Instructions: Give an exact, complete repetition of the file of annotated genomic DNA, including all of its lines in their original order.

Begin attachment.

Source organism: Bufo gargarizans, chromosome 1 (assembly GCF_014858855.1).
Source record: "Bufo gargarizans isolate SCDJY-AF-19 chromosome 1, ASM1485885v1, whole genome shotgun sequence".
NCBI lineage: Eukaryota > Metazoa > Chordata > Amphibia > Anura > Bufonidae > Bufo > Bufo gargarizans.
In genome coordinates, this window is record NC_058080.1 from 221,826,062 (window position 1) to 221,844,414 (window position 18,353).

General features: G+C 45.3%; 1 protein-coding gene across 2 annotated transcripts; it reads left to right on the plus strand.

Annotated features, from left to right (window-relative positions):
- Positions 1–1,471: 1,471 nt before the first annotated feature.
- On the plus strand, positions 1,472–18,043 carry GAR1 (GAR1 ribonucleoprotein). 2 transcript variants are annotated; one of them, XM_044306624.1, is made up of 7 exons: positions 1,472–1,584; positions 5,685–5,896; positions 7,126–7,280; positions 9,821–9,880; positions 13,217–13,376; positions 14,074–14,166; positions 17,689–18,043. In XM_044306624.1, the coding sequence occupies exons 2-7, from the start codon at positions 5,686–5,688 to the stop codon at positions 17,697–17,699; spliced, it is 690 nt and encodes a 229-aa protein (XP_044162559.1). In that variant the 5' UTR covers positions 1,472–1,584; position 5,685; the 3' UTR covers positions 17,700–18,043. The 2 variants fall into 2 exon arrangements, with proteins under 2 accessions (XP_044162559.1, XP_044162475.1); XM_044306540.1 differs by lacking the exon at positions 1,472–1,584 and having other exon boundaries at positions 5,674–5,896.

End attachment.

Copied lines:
Source organism: Bufo gargarizans, chromosome 1 (assembly GCF_014858855.1).
Source record: "Bufo gargarizans isolate SCDJY-AF-19 chromosome 1, ASM1485885v1, whole genome shotgun sequence".
NCBI lineage: Eukaryota > Metazoa > Chordata > Amphibia > Anura > Bufonidae > Bufo > Bufo gargarizans.
In genome coordinates, this window is record NC_058080.1 from 221,826,062 (window position 1) to 221,844,414 (window position 18,353).

General features: G+C 45.3%; 1 protein-coding gene across 2 annotated transcripts; it reads left to right on the plus strand.

Annotated features, from left to right (window-relative positions):
- Positions 1–1,471: 1,471 nt before the first annotated feature.
- On the plus strand, positions 1,472–18,043 carry GAR1 (GAR1 ribonucleoprotein). 2 transcript variants are annotated; one of them, XM_044306624.1, is made up of 7 exons: positions 1,472–1,584; positions 5,685–5,896; positions 7,126–7,280; positions 9,821–9,880; positions 13,217–13,376; positions 14,074–14,166; positions 17,689–18,043. In XM_044306624.1, the coding sequence occupies exons 2-7, from the start codon at positions 5,686–5,688 to the stop codon at positions 17,697–17,699; spliced, it is 690 nt and encodes a 229-aa protein (XP_044162559.1). In that variant the 5' UTR covers positions 1,472–1,584; position 5,685; the 3' UTR covers positions 17,700–18,043. The 2 variants fall into 2 exon arrangements, with proteins under 2 accessions (XP_044162559.1, XP_044162475.1); XM_044306540.1 differs by lacking the exon at positions 1,472–1,584 and having other exon boundaries at positions 5,674–5,896.